This Week in History: Ayatollah Khomeini returns to Iran

Although revolution in Iran was likely to happen with or without Khomeini, his return ensured it became an Islamic Revolution.

On February 1, 1979, just shy of two weeks after Shah Mohammad Reza Pahlavi fled Iran, Ayatollah Ruhollah Khomeini flew from Paris to Teheran, ending 15 years of exile. Long a symbol and leader of Islamic opposition to the shah’s secular and Western-aligned rule, his return was one of the final pegs in a series of events that led to the founding of the Islamic Republic that rules Iran to this day.
Beginning in late 1978 and continuing through to the first weeks of 1979, popular protests grew and spread throughout Iran. Anger over economic conditions, corruption exemplified by Shah Mohammad Reza Pahlavi’s family’s massive oil wealth, and the close relationships between the shah and the West drove the unrest, although several other grievances also played important roles. Hoping to quiet the anger against him and his regime, the shah implemented a number of desperate and half-hearted reforms in response to the peoples’ demands.
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By January 1979, the shah realized that his days ruling Iran were numbered. He made several last minute attempts to negotiate a deal whereby he would be allowed to remain in Iran, but was consistently rebuffed. Faced with the reality that he and his family would not be safe if they remained in the country, the shah fled Iran on January 16, 1979.
The story of Khomeini’s exile began with his arrest in 1963, following harsh public condemnations of the shah’s policies, reforms, corruption and his very legitimacy. Following his imprisonment, Khomeini was exiled in 1965. Most of Khomeini’s fifteen years in exile were spent in the holy Shi’ite city of Najaf in southern Iraq, during which, the Ayatollah took a leading role in the religious opposition to the shah's rule – the last in a long line of Iranian monarchs. Khomeini continuously wrote and lectured about the role of Islamic government and developed the system of rule that has dominated Iran for decades since.
Subscribing to the belief that only god can demand the allegiance of man, Khomeini developed a system of governance wherein only those intimately familiar with the laws of god, Sharia, are capable of creating and ruling over a religiously acceptable and just society. Thus, the Ayatollahs of Iran were the only people permissible to rule the country and some say, the earthly world. Particularly in the years leading up to the 1978-1979 revolution, more and more religious Shi’ites in Iran began subscribing to Khomeini’s version of political Islam.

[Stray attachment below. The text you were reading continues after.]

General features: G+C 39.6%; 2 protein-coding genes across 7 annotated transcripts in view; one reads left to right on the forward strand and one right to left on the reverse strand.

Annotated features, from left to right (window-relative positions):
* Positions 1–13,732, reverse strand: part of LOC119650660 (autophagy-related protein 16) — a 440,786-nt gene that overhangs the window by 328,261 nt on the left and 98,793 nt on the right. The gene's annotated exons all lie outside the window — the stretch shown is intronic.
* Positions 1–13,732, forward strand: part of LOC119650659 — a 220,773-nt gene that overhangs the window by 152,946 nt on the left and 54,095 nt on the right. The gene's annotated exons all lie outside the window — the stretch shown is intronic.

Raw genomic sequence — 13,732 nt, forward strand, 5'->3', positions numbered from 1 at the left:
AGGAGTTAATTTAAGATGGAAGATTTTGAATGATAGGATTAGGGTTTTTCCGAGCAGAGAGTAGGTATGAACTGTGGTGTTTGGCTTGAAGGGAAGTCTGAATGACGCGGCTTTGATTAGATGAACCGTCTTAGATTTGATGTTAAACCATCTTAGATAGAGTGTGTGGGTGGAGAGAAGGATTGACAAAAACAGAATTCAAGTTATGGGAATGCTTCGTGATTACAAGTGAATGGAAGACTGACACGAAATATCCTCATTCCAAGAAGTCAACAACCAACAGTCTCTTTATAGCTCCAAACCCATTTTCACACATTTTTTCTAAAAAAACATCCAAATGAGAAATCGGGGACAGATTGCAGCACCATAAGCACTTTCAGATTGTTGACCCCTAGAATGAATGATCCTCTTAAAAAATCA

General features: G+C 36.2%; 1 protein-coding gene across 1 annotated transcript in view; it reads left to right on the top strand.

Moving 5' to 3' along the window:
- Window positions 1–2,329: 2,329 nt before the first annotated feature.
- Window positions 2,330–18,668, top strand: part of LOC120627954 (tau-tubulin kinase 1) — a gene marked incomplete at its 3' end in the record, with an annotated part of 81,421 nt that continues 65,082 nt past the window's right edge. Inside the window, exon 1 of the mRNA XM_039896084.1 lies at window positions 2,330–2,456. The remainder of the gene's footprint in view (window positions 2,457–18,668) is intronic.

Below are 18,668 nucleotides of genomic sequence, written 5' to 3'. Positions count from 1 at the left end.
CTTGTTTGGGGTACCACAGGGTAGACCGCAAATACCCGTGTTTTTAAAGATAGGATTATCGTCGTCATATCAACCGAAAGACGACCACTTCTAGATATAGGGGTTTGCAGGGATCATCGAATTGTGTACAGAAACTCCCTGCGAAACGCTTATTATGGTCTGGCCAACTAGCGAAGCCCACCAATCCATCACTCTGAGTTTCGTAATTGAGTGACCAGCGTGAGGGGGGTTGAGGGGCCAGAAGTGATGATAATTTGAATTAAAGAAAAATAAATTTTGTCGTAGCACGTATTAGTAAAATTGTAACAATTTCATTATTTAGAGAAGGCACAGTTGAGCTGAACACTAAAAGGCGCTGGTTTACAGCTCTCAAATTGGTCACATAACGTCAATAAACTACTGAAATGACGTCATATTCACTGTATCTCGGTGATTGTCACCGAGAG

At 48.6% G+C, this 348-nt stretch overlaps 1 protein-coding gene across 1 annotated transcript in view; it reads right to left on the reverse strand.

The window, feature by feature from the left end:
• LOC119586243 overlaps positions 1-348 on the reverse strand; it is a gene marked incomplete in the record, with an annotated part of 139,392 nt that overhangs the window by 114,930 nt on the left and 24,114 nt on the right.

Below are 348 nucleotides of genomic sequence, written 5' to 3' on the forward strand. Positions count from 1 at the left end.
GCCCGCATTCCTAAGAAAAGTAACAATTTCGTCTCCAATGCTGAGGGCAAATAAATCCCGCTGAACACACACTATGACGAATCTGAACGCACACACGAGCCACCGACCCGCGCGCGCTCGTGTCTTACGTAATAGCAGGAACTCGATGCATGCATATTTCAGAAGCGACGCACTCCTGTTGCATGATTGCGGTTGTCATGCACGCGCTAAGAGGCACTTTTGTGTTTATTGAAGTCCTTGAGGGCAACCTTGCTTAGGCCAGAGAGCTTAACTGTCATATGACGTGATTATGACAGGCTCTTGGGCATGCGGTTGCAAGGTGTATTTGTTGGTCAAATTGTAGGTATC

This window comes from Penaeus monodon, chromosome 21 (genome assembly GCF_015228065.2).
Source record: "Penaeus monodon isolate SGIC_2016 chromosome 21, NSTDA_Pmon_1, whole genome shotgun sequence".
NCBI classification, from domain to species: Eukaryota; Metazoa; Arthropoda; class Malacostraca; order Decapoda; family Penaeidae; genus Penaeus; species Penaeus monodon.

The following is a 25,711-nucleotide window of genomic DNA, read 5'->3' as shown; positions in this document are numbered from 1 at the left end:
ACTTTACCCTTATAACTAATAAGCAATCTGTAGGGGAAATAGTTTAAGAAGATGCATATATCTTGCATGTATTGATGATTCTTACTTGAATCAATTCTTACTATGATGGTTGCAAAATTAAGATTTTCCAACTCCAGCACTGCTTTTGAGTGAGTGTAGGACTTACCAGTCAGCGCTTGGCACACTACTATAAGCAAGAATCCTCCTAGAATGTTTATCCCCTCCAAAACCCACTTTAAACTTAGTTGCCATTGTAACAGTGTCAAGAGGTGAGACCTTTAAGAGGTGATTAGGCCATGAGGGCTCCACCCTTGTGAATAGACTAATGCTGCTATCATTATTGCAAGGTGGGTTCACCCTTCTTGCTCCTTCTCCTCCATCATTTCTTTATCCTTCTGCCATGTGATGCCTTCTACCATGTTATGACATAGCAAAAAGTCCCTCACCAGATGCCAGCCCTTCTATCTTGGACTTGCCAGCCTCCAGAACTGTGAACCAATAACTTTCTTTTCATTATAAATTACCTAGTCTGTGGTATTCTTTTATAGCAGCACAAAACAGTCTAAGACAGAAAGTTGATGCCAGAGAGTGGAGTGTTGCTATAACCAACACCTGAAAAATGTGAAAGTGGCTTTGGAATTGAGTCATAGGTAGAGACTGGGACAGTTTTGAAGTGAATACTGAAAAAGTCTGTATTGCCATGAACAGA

Upon his return, Khomeini immediately rejected the remaining elements of the Shah’s regime, particularly the prime minister at the time. Two months later, at the end of March 1979, a referendum that endorsed replacing the system of monarchy with an “Islamic Republic” overwhelmingly passed. Two successive constitutions were passed that ultimately gave absolute authority to Shi’ite clerics with the position of guardian jurist or supreme leader designed for Ayatollah Khomeini. As he assumed power, the Islamic Republic of Iran was born and the revolution completed.
Several major events soon followed the Iranian Islamic revolution that would realign the country vis-à-vis the world. Following the deposed shah’s entry into the United States (called “The Great Satan” by Khomeini) for medical treatment, a large group of students overran the US Embassy in Teheran, leading to a 444-day-long hostage crisis. The US and Iran have not had diplomatic relations since. Ties with Israel (which Khomeini called “The Little Satan”) were also cut following the establishment of the Islamic Republic.
In the years of the shah’s rule, Israel and Iran enjoyed close ties economically and militarily. A great deal of Israel’s oil came from Iran and the shah’s military cooperated closely with the Jewish state. The new Islamic Republic quickly ended this cooperation. In fact, it was Ayatollah Khomeini who first said that “Israel should be wiped off the map,” a quote which became famous after Ahmadenijad repeated it in 2005. There has, however, been controversy over the translation of Khomeini’s statement, raising questions of whether it was actually a military threat against the state and people of Israel or a political threat against the “Zionist regime.”
Since the Ayatollah Khomeini’s return to Iran and the subsequent completion of the 1979 Islamic Revolution, the country continued to distance itself from the West. Internally, it has become more religiously conservative and radical in its positions (domestically and internationally). Additionally, from tactics employed in the near-decade-long war with Iraq, Khomeini is often credited with legitimizing suicide bombing as an honorable form of martyrdom.
Although revolution in Iran was likely to happen with or without Khomeini, his return to Teheran in 1979 ensured that it became an Islamic Revolution and guaranteed the role of Shi’ite Muslim clerics in the newly-established Islamic Republic. It was Khomeini who designed the modern incarnation of the system of clerical rule known as Guardianship of the Islamic Jurists and his strong and popular support led to its implementation. Still the dominant symbol of Islamic Revolution political Islam in Iran and the Shi’ite world, the end of Khomeini’s exile 32 years ago this week marked the beginning of a new era in the Muslim world and beyond, one which continues to influence international affairs to this day.